Many patients with inflamed, dry post-surgical eyes also often present with copious mucus. Doctors spend hours, and significant amounts of money, altering contact lens materials and fits in an attempt to ameliorate symptoms of blurred vision caused by a buildup of mucin on or under lenses—often without success, leaving patients frustrated and unhappy. What to do? Perhaps the answer to this dilemma lies in targeting the root of the problem—why this is happening—rather than addressing the issue after the fact. 

Goblet cells (which produce mucus) are located throughout our bodies, including the airways and gut as well as our bulbar and palpebral conjunctivae. Goblet cells are vital to maintaining homeostasis of the ocular surface by providing a defense system and lubrication for the surface epithelia. The mucous layer secreted by the goblet cells is essential for clearing away external pathogens and allergens. Goblet cells also secrete cytokines and modulate dendritic cells.1 In effect, mucus is a friend, not foe, to the ocular surface.

When goblet cells are dysfunctional, however, they can cause significant pathogenesis. In the eye, secretion is induced by stimulation of the afferent nerves in the cornea and conjunctiva, causing a reflex neural arc of the efferent sympathetic and parasympathetic nerves surrounding the goblet cells.2 A key common feature of goblet cell upregulation, regardless of the initiating event (i.e., dryness, allergy or another disease state), is inflammation and the presence of inflammatory regulators. In some patients, such as scleral lens wearers, this overproduction can have adverse consequences. 


Fig. 1. A wide, tangential-aligned peripheral scleral landing area will help prevent mucin buildup under the lens. 

Achieving Balance
Scleral contact lenses are often indicated for severe dry eye states, including Sjogren’s syndrome, ocular cicatricial pemphigoid, Stevens-Johnson syndrome and neurotrophic keratitis. However, because these and other conditions produce a chronic inflammatory state of the ocular surface that can lead to mucus buildup, many scleral patients complain of “foggy” vision within minutes to hours following lens application. Thus, it is vital to achieve the right balance between mucus levels and the lens. This can be done in one of several ways:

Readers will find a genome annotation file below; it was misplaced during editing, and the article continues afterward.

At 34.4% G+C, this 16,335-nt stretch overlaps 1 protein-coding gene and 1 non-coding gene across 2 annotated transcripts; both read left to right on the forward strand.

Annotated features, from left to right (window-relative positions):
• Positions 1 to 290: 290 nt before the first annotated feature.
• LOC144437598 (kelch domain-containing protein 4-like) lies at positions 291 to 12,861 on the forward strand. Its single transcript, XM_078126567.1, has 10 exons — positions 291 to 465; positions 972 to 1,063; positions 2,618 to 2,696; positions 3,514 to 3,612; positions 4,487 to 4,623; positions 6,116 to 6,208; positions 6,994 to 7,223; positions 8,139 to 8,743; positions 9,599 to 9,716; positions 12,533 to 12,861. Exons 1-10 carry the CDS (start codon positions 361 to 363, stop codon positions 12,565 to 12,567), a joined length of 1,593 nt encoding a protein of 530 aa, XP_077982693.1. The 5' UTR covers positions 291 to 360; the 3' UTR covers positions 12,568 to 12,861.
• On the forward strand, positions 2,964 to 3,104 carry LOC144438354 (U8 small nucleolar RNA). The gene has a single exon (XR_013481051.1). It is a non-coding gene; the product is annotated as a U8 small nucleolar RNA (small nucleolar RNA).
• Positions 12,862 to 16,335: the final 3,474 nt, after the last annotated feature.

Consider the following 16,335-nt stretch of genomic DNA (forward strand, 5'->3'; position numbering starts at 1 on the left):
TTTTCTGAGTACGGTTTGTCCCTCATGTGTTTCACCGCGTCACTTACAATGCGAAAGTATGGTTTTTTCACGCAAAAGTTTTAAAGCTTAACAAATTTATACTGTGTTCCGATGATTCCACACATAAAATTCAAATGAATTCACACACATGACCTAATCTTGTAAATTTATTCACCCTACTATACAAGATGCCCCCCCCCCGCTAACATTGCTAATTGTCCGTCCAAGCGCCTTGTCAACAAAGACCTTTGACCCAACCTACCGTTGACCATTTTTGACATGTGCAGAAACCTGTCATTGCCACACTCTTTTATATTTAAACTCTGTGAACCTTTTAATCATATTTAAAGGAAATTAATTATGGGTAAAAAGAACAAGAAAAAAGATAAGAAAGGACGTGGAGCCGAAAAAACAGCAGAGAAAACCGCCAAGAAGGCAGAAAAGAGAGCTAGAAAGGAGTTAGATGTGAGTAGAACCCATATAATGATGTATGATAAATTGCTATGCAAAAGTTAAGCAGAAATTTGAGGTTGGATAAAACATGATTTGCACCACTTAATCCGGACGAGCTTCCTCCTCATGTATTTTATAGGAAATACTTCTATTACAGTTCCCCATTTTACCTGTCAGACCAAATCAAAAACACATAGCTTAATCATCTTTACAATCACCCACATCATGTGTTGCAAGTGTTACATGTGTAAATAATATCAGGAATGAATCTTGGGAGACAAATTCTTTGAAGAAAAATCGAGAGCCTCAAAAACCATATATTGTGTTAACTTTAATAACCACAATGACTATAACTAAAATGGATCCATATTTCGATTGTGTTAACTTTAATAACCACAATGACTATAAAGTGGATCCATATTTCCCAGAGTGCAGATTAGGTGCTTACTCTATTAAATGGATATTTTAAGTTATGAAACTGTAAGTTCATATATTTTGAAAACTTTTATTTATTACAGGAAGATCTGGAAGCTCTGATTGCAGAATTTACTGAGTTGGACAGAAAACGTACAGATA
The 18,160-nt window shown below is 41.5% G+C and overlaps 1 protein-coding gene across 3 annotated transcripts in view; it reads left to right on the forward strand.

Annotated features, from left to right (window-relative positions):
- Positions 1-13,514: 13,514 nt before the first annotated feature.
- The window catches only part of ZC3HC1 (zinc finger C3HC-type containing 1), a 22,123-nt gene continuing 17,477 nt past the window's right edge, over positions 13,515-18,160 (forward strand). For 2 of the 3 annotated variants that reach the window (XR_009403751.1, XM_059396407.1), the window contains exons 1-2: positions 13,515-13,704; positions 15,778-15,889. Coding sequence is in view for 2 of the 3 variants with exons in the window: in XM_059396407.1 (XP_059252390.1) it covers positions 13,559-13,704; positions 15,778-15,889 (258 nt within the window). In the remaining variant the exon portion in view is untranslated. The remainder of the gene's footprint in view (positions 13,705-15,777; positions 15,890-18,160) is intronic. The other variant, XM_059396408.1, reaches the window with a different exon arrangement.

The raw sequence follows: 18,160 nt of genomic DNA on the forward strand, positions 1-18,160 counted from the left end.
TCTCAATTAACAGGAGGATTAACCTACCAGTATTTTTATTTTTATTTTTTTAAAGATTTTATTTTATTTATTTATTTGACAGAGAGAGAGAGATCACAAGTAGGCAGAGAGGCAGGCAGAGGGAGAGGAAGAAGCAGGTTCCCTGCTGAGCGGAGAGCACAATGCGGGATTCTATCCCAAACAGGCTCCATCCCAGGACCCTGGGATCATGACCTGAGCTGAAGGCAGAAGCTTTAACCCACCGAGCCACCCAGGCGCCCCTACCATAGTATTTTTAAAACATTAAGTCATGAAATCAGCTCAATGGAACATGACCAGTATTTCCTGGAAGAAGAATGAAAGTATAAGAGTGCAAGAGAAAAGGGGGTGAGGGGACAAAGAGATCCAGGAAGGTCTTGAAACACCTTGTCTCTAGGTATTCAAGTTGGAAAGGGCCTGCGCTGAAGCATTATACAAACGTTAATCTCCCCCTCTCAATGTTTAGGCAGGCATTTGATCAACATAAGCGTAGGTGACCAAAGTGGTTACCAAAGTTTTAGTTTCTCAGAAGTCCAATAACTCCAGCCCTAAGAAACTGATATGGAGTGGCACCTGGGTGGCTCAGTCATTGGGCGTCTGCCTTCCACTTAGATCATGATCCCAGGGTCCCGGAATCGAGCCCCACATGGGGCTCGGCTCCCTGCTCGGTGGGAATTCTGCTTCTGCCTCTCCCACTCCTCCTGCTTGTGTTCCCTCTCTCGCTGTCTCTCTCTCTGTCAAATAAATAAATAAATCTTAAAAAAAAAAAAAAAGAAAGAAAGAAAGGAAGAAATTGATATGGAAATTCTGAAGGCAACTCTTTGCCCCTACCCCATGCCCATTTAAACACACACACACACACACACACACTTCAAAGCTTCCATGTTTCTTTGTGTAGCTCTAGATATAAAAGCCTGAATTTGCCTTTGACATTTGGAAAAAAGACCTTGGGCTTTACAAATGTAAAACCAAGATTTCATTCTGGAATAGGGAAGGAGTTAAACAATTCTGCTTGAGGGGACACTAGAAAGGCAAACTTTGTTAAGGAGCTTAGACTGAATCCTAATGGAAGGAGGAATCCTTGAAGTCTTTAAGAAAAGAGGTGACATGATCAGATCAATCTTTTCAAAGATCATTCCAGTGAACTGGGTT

1. Address all dry eye-related conditions. This includes improving lid hygiene, lubricating the ocular surface with preservative-free products and prescribing nutritional supplements (i.e., omega fatty acids).

2. Address any lens fit-related issues.
Instill fluorescein to see if there are any leaks under the lens. Make sure the landing area is wide and tangential to the sclera—avoid focal impingement of the conjunctiva (Figure 1). Limit the central vault to 200 μm to 250μm and make sure there is clearance over the limbus.

3. Always order scleral lenses in the most highly wettable materials available.
Do not have the patient continually remove the lens and clean it throughout the day (as much as they are tempted to do so). Lens removal will further drive the overproduction problem by inducing a “mucus fishing syndrome” effect. Instead, use saline vials (0.9% sodium chloride inhalation) to “squirt” the mucus out from under the lens. Conditioning solution or lubricant can be used on a plunger to “squeegee” the front surface of the lens and remove deposits. Mucus production will likely downregulate in two to four weeks, once the inflammatory status of the eye improves. 

Consider adding an immunomodulator—such as a steroid—for a short course during scleral lens adaptation if mucus is a problem. Use a mucus-eliminating chemical cleaner weekly to keep the lens surface clean and free of scrubbing induced scratches.

Above all, be sure to educate patients on the fact that mucus is a sign of their disease state and not a result of a poor contact lens fit. Steps should be taken for goblet cell protection, rather than mucus elimination. With proper protection, mucus production will decrease.   

1. Garcia-Posadas L, Contreras-Ruiz L, Soriano-Romani L, et al. Conjunctival Goblet Cell Function: Effect of Contact Lens Wear and Cytokines. Eye Contact Lens. 2015 May 19. [Epub ahead of print]
2. Dartt, D. A. 2004. Control of mucin production by ocular surface epithelial cells. Exp. Eye Res. 78:173–185